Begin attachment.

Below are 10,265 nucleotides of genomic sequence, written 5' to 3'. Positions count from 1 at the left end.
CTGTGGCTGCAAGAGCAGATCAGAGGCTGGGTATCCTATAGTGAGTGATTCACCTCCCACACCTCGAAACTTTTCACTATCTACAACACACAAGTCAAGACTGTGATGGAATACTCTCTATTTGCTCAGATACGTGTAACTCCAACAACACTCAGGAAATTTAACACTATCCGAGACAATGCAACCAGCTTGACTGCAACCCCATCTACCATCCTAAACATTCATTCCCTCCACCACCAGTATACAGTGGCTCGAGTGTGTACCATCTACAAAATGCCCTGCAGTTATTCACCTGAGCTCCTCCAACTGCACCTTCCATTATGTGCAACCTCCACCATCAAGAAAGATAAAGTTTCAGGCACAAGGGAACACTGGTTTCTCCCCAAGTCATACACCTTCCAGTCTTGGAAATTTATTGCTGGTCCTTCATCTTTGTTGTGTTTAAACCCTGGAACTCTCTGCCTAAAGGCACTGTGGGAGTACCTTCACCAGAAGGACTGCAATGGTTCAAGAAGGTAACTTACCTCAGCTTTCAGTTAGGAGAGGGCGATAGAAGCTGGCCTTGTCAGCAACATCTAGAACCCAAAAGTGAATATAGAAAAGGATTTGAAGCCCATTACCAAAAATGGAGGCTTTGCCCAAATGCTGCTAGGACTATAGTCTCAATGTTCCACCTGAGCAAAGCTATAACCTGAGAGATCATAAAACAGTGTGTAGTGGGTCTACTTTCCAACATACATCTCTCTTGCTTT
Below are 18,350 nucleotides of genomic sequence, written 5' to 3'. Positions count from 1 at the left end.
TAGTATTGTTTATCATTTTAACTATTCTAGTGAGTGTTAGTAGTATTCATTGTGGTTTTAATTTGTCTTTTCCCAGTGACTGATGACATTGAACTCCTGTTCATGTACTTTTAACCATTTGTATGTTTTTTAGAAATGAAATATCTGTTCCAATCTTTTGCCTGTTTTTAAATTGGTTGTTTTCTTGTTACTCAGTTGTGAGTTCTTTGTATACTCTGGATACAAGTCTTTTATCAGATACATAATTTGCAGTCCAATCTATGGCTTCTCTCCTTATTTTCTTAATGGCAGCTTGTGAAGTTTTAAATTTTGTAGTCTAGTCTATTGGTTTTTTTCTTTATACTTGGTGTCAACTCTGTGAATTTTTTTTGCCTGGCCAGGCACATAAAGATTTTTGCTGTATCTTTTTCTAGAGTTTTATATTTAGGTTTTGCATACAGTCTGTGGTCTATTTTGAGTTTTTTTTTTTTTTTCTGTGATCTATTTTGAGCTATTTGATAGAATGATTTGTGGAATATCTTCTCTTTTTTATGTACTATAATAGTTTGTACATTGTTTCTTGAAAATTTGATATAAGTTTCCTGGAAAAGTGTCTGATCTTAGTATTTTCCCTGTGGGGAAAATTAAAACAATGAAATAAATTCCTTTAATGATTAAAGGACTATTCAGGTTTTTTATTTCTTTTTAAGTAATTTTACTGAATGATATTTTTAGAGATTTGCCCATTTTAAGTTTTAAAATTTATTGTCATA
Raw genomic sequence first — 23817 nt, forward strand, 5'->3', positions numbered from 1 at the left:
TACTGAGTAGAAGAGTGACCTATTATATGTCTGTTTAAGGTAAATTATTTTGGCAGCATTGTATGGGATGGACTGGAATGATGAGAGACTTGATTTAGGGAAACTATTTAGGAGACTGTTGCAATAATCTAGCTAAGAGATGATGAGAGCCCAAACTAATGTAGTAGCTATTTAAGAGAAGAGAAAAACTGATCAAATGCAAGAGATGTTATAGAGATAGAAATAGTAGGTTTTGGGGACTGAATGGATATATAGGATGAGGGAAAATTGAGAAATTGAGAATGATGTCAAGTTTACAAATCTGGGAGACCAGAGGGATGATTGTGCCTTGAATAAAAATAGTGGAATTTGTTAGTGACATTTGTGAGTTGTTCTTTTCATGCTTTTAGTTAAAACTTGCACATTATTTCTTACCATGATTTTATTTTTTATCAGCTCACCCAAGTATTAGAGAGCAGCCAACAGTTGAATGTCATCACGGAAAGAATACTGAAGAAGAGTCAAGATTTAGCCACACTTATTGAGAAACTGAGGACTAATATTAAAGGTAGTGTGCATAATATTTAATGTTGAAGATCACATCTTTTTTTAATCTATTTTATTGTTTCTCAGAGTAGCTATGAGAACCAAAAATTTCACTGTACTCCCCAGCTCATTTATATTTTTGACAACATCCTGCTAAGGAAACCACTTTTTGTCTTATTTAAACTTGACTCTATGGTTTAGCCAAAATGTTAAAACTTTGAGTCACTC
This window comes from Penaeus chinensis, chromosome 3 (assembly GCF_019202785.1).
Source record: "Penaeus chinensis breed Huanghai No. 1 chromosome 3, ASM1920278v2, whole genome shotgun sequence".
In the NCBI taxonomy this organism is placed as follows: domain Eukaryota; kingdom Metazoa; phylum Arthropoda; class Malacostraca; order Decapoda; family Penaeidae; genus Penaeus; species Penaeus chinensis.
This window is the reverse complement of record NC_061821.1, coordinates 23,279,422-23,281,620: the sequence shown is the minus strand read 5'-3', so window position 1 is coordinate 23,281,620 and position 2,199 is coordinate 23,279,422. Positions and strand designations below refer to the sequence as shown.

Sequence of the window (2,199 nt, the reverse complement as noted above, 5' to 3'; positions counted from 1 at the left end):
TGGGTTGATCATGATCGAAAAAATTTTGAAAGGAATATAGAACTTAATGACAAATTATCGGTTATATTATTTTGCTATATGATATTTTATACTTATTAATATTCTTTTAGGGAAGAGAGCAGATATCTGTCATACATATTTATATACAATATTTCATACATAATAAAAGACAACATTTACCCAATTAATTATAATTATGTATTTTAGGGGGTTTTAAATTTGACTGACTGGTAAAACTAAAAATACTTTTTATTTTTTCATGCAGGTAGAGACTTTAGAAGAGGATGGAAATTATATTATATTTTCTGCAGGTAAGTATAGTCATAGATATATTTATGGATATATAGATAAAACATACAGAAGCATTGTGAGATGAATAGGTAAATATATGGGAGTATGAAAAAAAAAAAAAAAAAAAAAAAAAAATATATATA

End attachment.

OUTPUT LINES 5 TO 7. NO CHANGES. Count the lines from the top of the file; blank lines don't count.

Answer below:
Raw genomic sequence first — 23817 nt, forward strand, 5'->3', positions numbered from 1 at the left:
TACTGAGTAGAAGAGTGACCTATTATATGTCTGTTTAAGGTAAATTATTTTGGCAGCATTGTATGGGATGGACTGGAATGATGAGAGACTTGATTTAGGGAAACTATTTAGGAGACTGTTGCAATAATCTAGCTAAGAGATGATGAGAGCCCAAACTAATGTAGTAGCTATTTAAGAGAAGAGAAAAACTGATCAAATGCAAGAGATGTTATAGAGATAGAAATAGTAGGTTTTGGGGACTGAATGGATATATAGGATGAGGGAAAATTGAGAAATTGAGAATGATGTCAAGTTTACAAATCTGGGAGACCAGAGGGATGATTGTGCCTTGAATAAAAATAGTGGAATTTGTTAGTGACATTTGTGAGTTGTTCTTTTCATGCTTTTAGTTAAAACTTGCACATTATTTCTTACCATGATTTTATTTTTTATCAGCTCACCCAAGTATTAGAGAGCAGCCAACAGTTGAATGTCATCACGGAAAGAATACTGAAGAAGAGTCAAGATTTAGCCACACTTATTGAGAAACTGAGGACTAATATTAAAGGTAGTGTGCATAATATTTAATGTTGAAGATCACATCTTTTTTTAATCTATTTTATTGTTTCTCAGAGTAGCTATGAGAACCAAAAATTTCACTGTACTCCCCAGCTCATTTATATTTTTGACAACATCCTGCTAAGGAAACCACTTTTTGTCTTATTTAAACTTGACTCTATGGTTTAGCCAAAATGTTAAAACTTTGAGTCACTC
This window comes from Penaeus chinensis, chromosome 3 (assembly GCF_019202785.1).